Is There a Better Way to Persuade EC Skeptics?

(Christy Hemphill) #21

It is now, because people keep using it. :slight_smile: Language evolution right before your eyes, folks.

Here’s the graph of when this mutation emerged in the population.

(Andrew M. Wolfe) #22

Now now, Christy. We all know that language evolution doesn’t happen. After all, there are some researchers who disagree with using the word “language.” QED!

[Edit: Although, I suppose we could admit that Linguistic Microevolution like this is an observed fact. It’s just that pesky Linguistic Macroevolution that doesn’t exist…]


I guess this site has been around a while too and many theologians with brilliant views that I am very late to many parties. But as of now, this N.T Wright is my favorite. I can’t stop watching all of his videos.


(Christy Hemphill) #24

He is addictive like that. You should read the book Surprised by Hope. It’s a personal favorite of mine. Nothing to do with science really, just good exegesis and theological thoughts.

(Freddy Magnanimous) #25

In what way do Christians overcome their sinfulness? It seems we’re all stuck with the same evolved nature whether we’re Christian or not. So how does this play out for the believer and the nonbeliever?


The only way to overcome sinfulness is through the Holy Spirit. This is why Jesus who was a human, needed the Holy Spirit to help Him overcome sin for His entire life.

Since we can’t do this or fail to do this, we now need to rely on the justification of Jesus. We no longer need to overcome sin, Jesus overcame it for us, and is our high priest who mediates for us to God since we can’t. Though we are able to now have the Holy Spirit living inside us, who can help us avoid more sin than one without. But at this point we are avoiding sin to honor the father, not to gain any other status or reward or access to heaven. That comes only through Jesus.

(Carl W. Treleaven) #27

I don’t believe any human, Christian or non-Christian, ever can overcome his/her own sinfulness on his/her own. That’s the reason to be a Christian. In other words, all humans face this condition. Christians simply acknowledge that they cannot overcome sin on their own and seek Christ as the way to overcome it. The response of non-Christians can be divided into two broad groups: 1) those who adhere to other religious beliefs, and who usually subscribe to the idea that if one follows a particular set of practices (e.g., prayer, fasting, giving alms, worshipping God) that they can somehow overcome shortcomings through various “works”; and 2) non-Christians who believe that mankind is somehow perfectible, and how task as humans is to attempt to improve ourselves.

(Freddy Magnanimous) #28

At least these people are trying to improve. Can these be fruitful paths to take? Or do they lead to hell?

(Richard Wright) #29

There’s only one way to heaven according to Jesus:

Jesus answered, “I am the way and the truth and the life. No one comes to the Father except through me. (John 14:6)

(Colin Cooper) #30

Christians in the US who oppose evolution or other scientific theories appear not to understand the difference between science and faith.

Natural reason and divine faith are not at odds (indeed I view them as complementary, I am a Christian) but they are very different means of pursuing knowledge based upon distinct “methods”.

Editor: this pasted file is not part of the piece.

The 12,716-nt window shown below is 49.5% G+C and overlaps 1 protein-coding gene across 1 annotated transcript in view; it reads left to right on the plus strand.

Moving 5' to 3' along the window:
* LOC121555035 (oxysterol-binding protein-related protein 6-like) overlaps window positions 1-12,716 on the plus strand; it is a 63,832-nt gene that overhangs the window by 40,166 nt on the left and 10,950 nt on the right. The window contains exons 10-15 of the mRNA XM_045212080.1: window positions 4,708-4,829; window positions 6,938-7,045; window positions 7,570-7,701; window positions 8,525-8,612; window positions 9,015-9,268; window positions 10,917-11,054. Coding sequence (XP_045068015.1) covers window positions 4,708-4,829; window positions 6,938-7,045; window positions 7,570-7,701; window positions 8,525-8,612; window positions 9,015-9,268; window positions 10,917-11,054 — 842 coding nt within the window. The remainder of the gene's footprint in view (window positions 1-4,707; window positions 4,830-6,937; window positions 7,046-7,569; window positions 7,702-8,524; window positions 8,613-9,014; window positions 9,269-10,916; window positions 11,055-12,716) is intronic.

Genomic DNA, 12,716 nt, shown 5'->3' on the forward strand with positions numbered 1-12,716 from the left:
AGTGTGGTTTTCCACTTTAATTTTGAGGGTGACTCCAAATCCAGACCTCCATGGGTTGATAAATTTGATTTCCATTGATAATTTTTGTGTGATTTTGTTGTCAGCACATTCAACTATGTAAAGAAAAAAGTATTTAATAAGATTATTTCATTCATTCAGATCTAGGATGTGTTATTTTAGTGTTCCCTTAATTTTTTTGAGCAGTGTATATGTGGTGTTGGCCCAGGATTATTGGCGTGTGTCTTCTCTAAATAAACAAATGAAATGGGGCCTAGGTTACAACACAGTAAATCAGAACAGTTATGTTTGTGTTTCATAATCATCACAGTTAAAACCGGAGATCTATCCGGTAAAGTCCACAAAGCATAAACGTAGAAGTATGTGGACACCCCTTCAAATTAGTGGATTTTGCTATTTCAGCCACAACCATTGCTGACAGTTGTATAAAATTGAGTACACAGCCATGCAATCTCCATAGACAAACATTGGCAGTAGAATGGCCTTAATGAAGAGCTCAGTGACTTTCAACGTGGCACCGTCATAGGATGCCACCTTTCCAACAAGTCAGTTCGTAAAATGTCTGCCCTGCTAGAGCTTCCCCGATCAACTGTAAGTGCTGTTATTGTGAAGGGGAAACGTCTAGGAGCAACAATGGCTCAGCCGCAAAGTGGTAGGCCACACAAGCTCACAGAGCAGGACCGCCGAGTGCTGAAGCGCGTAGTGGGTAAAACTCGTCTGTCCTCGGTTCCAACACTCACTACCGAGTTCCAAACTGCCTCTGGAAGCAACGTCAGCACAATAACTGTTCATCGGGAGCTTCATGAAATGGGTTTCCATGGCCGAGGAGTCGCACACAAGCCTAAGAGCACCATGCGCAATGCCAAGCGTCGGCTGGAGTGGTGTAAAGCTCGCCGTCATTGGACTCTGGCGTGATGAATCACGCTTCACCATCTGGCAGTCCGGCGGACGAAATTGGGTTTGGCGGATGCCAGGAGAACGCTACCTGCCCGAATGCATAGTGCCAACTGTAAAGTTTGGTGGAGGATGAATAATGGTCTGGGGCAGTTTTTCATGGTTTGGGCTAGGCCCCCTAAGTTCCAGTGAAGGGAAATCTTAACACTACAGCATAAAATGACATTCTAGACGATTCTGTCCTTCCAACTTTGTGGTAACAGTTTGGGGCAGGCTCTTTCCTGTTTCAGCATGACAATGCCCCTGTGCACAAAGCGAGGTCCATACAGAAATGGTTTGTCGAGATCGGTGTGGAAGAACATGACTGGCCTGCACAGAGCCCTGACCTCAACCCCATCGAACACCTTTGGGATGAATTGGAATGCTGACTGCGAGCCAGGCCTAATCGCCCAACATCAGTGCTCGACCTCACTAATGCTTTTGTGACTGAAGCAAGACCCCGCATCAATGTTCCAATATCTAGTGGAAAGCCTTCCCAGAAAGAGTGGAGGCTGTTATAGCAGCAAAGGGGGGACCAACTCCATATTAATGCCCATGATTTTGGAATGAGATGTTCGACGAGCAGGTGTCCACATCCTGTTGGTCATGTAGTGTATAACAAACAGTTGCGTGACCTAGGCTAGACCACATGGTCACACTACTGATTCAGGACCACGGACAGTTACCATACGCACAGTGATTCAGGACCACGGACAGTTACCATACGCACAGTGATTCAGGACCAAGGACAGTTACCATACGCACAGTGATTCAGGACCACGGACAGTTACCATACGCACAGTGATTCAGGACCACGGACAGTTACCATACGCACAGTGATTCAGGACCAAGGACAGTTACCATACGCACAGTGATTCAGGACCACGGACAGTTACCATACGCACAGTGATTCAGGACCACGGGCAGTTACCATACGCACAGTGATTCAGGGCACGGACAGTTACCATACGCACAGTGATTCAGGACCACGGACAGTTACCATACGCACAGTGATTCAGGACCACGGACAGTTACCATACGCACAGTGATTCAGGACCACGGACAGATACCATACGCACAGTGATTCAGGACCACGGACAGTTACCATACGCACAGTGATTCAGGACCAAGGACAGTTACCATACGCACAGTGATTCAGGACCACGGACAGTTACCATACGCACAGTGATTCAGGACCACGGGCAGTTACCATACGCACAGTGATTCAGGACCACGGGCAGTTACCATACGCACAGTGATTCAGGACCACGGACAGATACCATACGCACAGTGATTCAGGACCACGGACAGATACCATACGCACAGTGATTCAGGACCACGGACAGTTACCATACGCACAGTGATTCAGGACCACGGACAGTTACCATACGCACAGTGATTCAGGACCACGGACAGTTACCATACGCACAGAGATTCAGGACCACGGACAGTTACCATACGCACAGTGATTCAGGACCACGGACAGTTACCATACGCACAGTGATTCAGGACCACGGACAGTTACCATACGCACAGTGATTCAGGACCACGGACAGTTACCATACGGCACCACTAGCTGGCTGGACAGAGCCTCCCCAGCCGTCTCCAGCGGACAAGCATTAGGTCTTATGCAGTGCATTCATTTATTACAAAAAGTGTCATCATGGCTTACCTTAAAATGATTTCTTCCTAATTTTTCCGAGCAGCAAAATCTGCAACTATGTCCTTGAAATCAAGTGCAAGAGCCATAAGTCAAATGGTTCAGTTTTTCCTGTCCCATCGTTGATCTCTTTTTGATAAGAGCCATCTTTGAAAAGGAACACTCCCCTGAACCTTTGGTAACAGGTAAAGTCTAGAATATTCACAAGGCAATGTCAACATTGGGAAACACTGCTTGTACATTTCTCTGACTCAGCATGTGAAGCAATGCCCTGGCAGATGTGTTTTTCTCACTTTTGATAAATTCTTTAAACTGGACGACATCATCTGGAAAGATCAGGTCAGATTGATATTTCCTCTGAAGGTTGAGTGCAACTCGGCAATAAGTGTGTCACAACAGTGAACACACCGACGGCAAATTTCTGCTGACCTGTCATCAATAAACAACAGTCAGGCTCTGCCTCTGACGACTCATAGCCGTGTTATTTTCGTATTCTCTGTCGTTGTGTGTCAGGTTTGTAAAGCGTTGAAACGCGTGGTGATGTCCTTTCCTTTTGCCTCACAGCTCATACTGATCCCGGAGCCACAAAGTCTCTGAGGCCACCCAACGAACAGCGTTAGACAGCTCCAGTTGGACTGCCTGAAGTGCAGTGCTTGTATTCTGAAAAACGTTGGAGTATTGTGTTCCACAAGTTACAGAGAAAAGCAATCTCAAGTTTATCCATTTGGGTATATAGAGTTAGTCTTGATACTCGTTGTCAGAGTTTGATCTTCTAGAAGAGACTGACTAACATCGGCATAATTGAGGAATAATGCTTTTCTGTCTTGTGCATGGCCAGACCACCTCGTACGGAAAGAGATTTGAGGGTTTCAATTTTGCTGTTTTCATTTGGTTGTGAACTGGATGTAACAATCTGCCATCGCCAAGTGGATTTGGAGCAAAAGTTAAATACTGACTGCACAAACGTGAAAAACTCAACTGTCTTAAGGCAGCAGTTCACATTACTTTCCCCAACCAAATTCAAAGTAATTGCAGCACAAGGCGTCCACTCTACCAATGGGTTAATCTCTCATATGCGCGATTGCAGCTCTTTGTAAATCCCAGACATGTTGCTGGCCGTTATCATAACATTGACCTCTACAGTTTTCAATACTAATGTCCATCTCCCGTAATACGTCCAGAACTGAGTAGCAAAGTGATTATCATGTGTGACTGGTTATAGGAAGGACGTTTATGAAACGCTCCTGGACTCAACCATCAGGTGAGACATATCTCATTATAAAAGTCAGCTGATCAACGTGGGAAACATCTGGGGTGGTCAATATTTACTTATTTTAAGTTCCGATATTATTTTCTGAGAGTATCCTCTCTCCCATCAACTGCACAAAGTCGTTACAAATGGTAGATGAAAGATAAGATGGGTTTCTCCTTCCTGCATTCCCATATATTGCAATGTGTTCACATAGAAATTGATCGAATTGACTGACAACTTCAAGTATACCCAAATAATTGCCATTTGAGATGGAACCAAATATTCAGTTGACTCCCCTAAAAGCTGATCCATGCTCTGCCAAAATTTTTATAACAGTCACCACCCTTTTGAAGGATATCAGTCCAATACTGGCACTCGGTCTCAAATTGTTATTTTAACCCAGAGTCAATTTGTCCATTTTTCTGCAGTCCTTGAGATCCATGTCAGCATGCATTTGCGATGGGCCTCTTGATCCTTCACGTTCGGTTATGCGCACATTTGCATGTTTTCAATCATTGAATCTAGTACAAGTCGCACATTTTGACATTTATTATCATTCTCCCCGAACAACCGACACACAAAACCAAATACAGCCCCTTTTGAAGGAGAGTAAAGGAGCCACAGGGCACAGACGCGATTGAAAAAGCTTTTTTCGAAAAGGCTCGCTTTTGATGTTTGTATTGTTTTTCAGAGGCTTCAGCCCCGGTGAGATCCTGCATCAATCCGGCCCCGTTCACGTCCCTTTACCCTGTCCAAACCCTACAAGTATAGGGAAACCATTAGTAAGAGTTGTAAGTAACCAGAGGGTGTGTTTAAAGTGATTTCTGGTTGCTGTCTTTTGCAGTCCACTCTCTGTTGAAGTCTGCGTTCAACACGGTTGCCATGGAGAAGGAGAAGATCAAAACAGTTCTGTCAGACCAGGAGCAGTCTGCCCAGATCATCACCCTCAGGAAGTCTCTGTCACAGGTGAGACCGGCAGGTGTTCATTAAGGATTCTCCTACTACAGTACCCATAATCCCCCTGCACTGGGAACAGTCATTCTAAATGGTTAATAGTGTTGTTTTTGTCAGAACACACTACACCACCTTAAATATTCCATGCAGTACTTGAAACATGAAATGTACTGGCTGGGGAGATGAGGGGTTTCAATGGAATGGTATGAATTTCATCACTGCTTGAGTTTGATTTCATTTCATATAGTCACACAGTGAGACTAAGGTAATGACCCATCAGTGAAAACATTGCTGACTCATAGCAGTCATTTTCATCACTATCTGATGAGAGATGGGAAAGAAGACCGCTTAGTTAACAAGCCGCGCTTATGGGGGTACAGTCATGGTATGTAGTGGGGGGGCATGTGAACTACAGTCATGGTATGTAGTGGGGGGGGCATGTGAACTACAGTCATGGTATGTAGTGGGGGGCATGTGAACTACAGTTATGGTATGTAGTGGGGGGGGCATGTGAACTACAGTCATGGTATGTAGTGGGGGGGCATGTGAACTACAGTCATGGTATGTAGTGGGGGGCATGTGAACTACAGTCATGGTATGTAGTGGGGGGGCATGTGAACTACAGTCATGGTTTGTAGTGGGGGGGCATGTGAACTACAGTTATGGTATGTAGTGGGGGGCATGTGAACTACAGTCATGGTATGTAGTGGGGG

What distinguishes science from faith is falsifiability, empiricism and the ability to make testable predictions. This is the fundamental difference between science and other belief systems: that a scientist can predict something in advance (we don’t know whether its true or not), then when we make an experiment and its confirmed, that then gives us reason to believe it.

Since you raised it first, let’s consider a paradigmatic example - one among many - from the Theory of Evolution to illustrate this. Darwin was fascinated by orchid pollination strategies and actually discovered a special kind of orchid known as Angraecum sesquipedale. It had an uncharacteristically long pipe-like “nectar reservoir”.

Now, on the basis of this discovery Darwinpredicted the existence of an insect with a proboscis that would be able to get “in there” and retrieve the deeply-hidden nectar.

And not long after, biologists found one -exactly as he had predicted. So the theory of the mutual evolution of pollinators and plants successfully made the prediction that if there was a plant that could only be pollinated in this way, there must be some insect that did it. And this is what you call a “testable prediction” in science.

Einstein’s theory of General Relativity, likewise, has made innumerable correct predictions - from the gravitational bending of light to the time dilation measured by our GPS phones.

There is no such experiment you can point to that could reasonably test the existence of the Holy Trinity or the Virgin Birth - because they are articles of “faith”, contingent upon the premise that they derive not from natural reason (as with science or philosophy) but from divine revelation pertaining to truths beyond the threshold of science or physical laws bounded by spacetime.

(Phil) #31

Good thoughts, though I think that rather than lack of understanding, it is a matter of their particular interpretation of scripture being a priori, and all that follows must conform to it.

Welcome to the forum! We look forward to getting to know you better and your contributions to the community. Now if you would just take a visitors card and fill it out, and put it in the plate when we take up the offering…oops, wrong community.

(Freddy Magnanimous) #32

It’s odd God made one’s geographic location a leading factor in determining one’s religious beliefs and by extension their eternal destiny.

(Richard Wright) #33

Is that comment meant to be taken as that you truly think that God is, “odd” (what you really mean is, “unfair”)? Or that you think I’m misinterpreting the passage?